Great Chefs Dinner served great food, and a good cause

March 16, 1997|By Sylvia Badger | Sylvia Badger,SUN STAFF

JUST WHEN YOU thought it couldn't get better, it did. That is what's being said about the sixth Great Chefs Dinner to benefit ** the Child Abuse Prevention Center of Maryland. About 200 guests arrived at Linwoods for an evening that began with a festive cocktail hour in a tent adjacent to the Owings Mills restaurant. The cocktail hour gave people a chance to bid on silent auction items and chat with friends before being seated throughout the restaurant, which is owned by Ellen and Linwood Dame, the evening's hosts.

This year's star attraction was chef Roberto Donna, who lived up to his reputation as one of the top 10 chefs in the country. He owns Galileo's in Washington, which recently received the coveted Insegua del Restorante Italiano award from the president of Italy. The award is given to only 20 Italian restaurants in the world, and Galileo's was one of the two American restaurants to receive the honor. Betsy Sherman, who co-chaired the annual dinner with Peggi Ambler, told me that all of the chefs who have participated in the Great Chefs Dinner over the years have been James Beard Foundation winners.

Chef Donna was joined in the kitchen by Francesco Ricchi, formerly of Ristorante i Ricchi, who learned his traditional Tuscan recipes from his grandmother in the hills of Cercina. Along with Linwood, they created quite a meal.

We began with asparagus salad with black truffle dressing and roasted onions. Next came artichoke tortelli with crispy artichoke in a tomato and olive oil sauce; filet of sea bass braised with sun-dried tomatoes; roasted rack of lamb Piedmontese style served with potato puree and a classical Piedmontese custard. And of course, there was lots of wine.

Among those enjoying this culinary happening were George Sherman, Danaher Corp.; Bruce Ambler, Constellation Holdings;

WBAL-TVs Donna Hamilton, who has agreed to be the community spokeswoman for the Child Abuse Prevention Center; Bob and Mary Ann Gray, she's director of Mid-Atlantic Venture Association and he's the national director of the Foundation Fighting Blindness; Nanny Warren, PR gal for Bibelot; Julia and Michael Keelty, she's with Deerfield Senior Services; Dort and Richard Mollett, owners of the inn in Taneytown called Antrim 1844; and Larry and Ellen Macks, who were excited about a four-day trip to Cuba they were taking with a group from the Associated Jewish Charities.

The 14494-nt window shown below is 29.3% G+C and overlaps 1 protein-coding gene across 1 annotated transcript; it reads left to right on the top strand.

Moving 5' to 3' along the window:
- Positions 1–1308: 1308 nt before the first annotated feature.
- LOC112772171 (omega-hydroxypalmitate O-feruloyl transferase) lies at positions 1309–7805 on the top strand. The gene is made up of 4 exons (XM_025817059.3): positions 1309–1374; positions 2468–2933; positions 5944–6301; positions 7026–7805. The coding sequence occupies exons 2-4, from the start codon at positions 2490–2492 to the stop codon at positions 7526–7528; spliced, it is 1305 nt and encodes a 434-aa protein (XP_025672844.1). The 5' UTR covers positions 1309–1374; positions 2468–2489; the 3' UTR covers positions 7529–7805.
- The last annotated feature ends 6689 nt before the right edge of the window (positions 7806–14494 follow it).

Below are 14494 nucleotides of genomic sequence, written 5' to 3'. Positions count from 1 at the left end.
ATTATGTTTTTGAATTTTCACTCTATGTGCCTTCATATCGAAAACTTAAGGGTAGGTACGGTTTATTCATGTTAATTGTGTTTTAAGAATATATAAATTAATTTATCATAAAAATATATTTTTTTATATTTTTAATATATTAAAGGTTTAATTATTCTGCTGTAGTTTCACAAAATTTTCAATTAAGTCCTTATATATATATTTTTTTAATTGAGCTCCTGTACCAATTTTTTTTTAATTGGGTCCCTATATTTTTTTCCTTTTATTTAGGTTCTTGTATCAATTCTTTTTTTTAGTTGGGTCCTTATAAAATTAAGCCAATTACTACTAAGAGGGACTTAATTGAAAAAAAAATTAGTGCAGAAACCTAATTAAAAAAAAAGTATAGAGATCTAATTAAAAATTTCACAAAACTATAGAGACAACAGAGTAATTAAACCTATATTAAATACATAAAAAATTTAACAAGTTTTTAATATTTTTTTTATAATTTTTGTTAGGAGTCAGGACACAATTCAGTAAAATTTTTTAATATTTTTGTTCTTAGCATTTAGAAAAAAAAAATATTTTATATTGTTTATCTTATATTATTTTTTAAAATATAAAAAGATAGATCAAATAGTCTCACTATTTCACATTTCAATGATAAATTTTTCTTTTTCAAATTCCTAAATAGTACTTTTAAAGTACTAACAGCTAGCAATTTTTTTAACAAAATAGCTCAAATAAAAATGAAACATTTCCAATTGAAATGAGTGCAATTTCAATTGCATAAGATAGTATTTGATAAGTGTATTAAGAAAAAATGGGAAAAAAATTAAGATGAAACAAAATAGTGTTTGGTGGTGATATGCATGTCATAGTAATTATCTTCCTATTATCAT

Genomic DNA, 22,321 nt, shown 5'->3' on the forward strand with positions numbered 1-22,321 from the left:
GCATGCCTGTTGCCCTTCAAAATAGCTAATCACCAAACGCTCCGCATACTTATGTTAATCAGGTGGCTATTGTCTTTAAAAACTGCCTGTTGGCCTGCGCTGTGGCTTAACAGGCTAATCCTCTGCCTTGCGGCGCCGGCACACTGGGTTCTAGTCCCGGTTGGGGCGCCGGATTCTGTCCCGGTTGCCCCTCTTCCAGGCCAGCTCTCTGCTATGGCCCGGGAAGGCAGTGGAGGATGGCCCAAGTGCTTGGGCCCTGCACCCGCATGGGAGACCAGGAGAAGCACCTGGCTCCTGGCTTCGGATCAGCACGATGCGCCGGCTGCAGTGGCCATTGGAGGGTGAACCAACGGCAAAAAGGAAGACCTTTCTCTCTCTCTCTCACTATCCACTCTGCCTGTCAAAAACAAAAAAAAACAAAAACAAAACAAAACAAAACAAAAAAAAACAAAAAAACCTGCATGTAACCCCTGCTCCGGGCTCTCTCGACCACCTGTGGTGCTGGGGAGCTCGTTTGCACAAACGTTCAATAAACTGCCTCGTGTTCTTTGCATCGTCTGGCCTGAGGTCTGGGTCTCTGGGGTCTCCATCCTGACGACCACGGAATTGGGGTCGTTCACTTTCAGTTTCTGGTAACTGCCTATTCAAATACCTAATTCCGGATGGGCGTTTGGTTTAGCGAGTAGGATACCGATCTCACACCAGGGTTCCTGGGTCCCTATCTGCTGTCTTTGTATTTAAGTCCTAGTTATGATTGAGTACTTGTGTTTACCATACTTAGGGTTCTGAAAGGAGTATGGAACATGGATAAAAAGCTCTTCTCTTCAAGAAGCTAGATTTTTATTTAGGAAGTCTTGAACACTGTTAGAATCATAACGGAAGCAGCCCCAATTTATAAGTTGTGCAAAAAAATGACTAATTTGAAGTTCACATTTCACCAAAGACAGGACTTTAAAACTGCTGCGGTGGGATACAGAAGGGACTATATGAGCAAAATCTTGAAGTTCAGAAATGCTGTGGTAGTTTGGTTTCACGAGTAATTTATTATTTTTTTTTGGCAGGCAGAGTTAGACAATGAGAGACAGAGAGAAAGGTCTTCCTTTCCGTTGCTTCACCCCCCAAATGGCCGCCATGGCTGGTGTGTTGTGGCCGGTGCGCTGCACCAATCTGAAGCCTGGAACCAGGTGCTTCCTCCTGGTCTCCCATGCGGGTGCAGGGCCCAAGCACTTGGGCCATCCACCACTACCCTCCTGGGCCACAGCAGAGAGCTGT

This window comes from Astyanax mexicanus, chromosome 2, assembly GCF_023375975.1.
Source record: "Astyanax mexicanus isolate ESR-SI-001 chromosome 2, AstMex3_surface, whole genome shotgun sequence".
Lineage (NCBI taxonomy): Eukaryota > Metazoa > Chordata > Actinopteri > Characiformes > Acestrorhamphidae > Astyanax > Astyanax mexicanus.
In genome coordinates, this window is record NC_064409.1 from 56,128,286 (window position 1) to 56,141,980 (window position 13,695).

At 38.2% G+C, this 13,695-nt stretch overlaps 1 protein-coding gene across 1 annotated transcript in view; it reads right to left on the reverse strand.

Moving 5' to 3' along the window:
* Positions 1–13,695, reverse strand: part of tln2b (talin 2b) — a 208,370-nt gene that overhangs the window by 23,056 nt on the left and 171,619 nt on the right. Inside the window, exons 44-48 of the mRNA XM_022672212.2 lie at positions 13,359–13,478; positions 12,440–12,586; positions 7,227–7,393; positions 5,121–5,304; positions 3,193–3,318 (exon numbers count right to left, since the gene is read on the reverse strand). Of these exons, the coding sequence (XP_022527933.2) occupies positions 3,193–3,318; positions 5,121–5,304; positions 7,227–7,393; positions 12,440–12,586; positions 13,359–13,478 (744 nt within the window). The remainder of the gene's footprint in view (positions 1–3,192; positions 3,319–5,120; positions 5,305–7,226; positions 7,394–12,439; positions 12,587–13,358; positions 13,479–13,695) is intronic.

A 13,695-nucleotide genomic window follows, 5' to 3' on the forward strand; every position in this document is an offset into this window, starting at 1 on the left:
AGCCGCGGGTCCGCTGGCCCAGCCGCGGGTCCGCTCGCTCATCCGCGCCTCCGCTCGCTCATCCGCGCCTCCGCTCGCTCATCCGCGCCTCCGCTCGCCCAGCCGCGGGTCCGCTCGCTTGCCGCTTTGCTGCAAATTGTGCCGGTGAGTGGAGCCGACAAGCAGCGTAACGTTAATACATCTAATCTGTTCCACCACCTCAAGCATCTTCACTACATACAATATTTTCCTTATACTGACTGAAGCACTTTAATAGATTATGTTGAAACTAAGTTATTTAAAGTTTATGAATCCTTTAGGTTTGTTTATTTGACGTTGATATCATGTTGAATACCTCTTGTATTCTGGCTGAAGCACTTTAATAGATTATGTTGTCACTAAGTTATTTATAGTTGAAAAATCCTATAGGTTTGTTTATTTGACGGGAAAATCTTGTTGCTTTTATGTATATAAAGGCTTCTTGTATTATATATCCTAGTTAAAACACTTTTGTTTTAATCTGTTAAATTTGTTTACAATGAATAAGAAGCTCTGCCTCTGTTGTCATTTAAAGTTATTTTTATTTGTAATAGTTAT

Other guests were Sherri Thompson, Legg Mason, and her husband, Hal Donofrio, Myers, Richardson & Donofrio; Tom and Nancy Stuehler, he's the owner of Truffles and La Fontaine Bleu Caterers; Louie Hoblitzell, a dinner committee member; Chris and Marilyn Poindexter, he's CEO of BGE; James and Fran Brady, he's Maryland's Secretary of Economic and Business Development; Gregory and Ziba Franks, he's head of Merrill Lynch; Bonnie and Ron Wilson, she's the nurse at Boys Latin School and he's with Ernst & Young; George and Georgia Stamas, both are attorneys; Chuck and Carol Dunlap, she's a former dinner chair; Terry Morgenthaler and her husband, Patrick Kerins, of Grotech; Bill and Sue Ann Crowley, he's a managing partner at Arthur Anderson; Leslie Hartley, who has her own interior design business; and Don and Pat Kirk, she's on the board of the Child Abuse Prevention Center and he's president of Windsor Electric. Don is the person who bought, fixed up and donated the Hanover Street building where the Child Abuse Center is located. The event netted more than $57,000 for child abuse prevention programs.

A knockout affair

Variety is the spice of life, especially on the fund-raising party circuit. Local party planners have gotten a lot more creative these days.

Upscale boxing was dished out at the Hyatt Regency Hotel to raise money for the Save-A-Heart Foundation, best known on the fund-raising circuit for its celebrity concerts and golf tourneys. This recent project attracted about 750 fans for cocktails, dinner and a silent auction before watching six professional boxing matches. Olympic Boxer Alex Stewart, Baltimore's own Chuck Sturn and kick-boxing champion Judy Mayrand were a few of the name boxers participating to help raise about $40,000.

If boxing wasn't your cup of tea, a country setting might have done the trick. Facets Inc., which provides services for at-risk children and families, put together a winning combination for its annual fund-raiser. The event combined Peerce Lake, owner of Peerce's Plantation, as the evening's host, Scott Garceau, WMAR-TV sports anchor, and his wife, Georgeanna, as honorary chairs, and one of Maryland's finest chefs, Josef Gohring, in the kitchen preparing a divine 10-course dinner. The evening was a winner.

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